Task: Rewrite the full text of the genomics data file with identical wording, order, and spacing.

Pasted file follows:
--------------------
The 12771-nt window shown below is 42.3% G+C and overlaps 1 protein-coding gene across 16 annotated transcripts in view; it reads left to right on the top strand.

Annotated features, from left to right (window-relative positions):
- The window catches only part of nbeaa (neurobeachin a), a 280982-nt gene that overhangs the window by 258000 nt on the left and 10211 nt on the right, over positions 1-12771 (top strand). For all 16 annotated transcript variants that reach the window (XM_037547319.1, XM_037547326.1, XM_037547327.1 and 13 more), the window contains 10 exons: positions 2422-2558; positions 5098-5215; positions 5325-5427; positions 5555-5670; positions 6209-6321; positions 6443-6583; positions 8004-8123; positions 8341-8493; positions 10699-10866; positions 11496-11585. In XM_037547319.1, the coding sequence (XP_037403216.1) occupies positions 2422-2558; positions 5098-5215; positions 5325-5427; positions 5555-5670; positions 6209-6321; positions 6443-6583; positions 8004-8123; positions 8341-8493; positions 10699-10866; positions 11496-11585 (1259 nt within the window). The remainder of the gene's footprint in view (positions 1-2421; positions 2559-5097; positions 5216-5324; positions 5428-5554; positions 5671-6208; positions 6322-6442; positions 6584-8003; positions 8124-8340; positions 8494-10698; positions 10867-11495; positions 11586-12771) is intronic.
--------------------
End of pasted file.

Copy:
The 12771-nt window shown below is 42.3% G+C and overlaps 1 protein-coding gene across 16 annotated transcripts in view; it reads left to right on the top strand.

Annotated features, from left to right (window-relative positions):
- The window catches only part of nbeaa (neurobeachin a), a 280982-nt gene that overhangs the window by 258000 nt on the left and 10211 nt on the right, over positions 1-12771 (top strand). For all 16 annotated transcript variants that reach the window (XM_037547319.1, XM_037547326.1, XM_037547327.1 and 13 more), the window contains 10 exons: positions 2422-2558; positions 5098-5215; positions 5325-5427; positions 5555-5670; positions 6209-6321; positions 6443-6583; positions 8004-8123; positions 8341-8493; positions 10699-10866; positions 11496-11585. In XM_037547319.1, the coding sequence (XP_037403216.1) occupies positions 2422-2558; positions 5098-5215; positions 5325-5427; positions 5555-5670; positions 6209-6321; positions 6443-6583; positions 8004-8123; positions 8341-8493; positions 10699-10866; positions 11496-11585 (1259 nt within the window). The remainder of the gene's footprint in view (positions 1-2421; positions 2559-5097; positions 5216-5324; positions 5428-5554; positions 5671-6208; positions 6322-6442; positions 6584-8003; positions 8124-8340; positions 8494-10698; positions 10867-11495; positions 11586-12771) is intronic.